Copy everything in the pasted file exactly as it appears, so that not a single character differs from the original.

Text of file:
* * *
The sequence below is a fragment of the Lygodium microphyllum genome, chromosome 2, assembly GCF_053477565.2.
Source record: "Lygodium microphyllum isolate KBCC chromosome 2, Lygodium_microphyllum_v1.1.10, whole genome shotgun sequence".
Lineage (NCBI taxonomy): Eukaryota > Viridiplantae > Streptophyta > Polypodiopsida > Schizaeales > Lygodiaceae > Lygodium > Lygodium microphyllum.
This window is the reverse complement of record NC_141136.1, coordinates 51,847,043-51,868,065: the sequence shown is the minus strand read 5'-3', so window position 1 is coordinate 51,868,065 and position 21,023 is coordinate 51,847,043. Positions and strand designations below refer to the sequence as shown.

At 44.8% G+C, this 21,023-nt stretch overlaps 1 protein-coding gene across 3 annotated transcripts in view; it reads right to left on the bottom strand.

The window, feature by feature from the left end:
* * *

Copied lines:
The sequence below is a fragment of the Lygodium microphyllum genome, chromosome 2, assembly GCF_053477565.2.
Source record: "Lygodium microphyllum isolate KBCC chromosome 2, Lygodium_microphyllum_v1.1.10, whole genome shotgun sequence".
Lineage (NCBI taxonomy): Eukaryota > Viridiplantae > Streptophyta > Polypodiopsida > Schizaeales > Lygodiaceae > Lygodium > Lygodium microphyllum.
This window is the reverse complement of record NC_141136.1, coordinates 51,847,043-51,868,065: the sequence shown is the minus strand read 5'-3', so window position 1 is coordinate 51,868,065 and position 21,023 is coordinate 51,847,043. Positions and strand designations below refer to the sequence as shown.

At 44.8% G+C, this 21,023-nt stretch overlaps 1 protein-coding gene across 3 annotated transcripts in view; it reads right to left on the bottom strand.

The window, feature by feature from the left end: